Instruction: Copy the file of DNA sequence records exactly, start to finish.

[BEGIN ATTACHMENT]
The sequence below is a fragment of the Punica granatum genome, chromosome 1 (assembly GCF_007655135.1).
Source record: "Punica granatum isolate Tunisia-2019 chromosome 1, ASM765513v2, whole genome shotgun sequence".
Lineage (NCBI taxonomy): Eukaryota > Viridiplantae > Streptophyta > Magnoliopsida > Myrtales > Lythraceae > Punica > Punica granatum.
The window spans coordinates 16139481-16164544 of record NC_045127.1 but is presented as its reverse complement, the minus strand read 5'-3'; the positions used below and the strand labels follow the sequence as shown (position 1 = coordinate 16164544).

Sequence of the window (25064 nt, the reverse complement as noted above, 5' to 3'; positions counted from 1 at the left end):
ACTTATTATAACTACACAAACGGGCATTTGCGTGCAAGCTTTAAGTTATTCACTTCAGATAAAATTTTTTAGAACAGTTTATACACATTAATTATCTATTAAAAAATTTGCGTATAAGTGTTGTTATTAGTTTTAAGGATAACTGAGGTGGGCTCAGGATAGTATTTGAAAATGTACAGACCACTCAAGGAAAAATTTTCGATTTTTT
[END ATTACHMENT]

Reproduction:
The sequence below is a fragment of the Punica granatum genome, chromosome 1 (assembly GCF_007655135.1).
Source record: "Punica granatum isolate Tunisia-2019 chromosome 1, ASM765513v2, whole genome shotgun sequence".
Lineage (NCBI taxonomy): Eukaryota > Viridiplantae > Streptophyta > Magnoliopsida > Myrtales > Lythraceae > Punica > Punica granatum.
The window spans coordinates 16139481-16164544 of record NC_045127.1 but is presented as its reverse complement, the minus strand read 5'-3'; the positions used below and the strand labels follow the sequence as shown (position 1 = coordinate 16164544).

Sequence of the window (25064 nt, the reverse complement as noted above, 5' to 3'; positions counted from 1 at the left end):
ACTTATTATAACTACACAAACGGGCATTTGCGTGCAAGCTTTAAGTTATTCACTTCAGATAAAATTTTTTAGAACAGTTTATACACATTAATTATCTATTAAAAAATTTGCGTATAAGTGTTGTTATTAGTTTTAAGGATAACTGAGGTGGGCTCAGGATAGTATTTGAAAATGTACAGACCACTCAAGGAAAAATTTTCGATTTTTT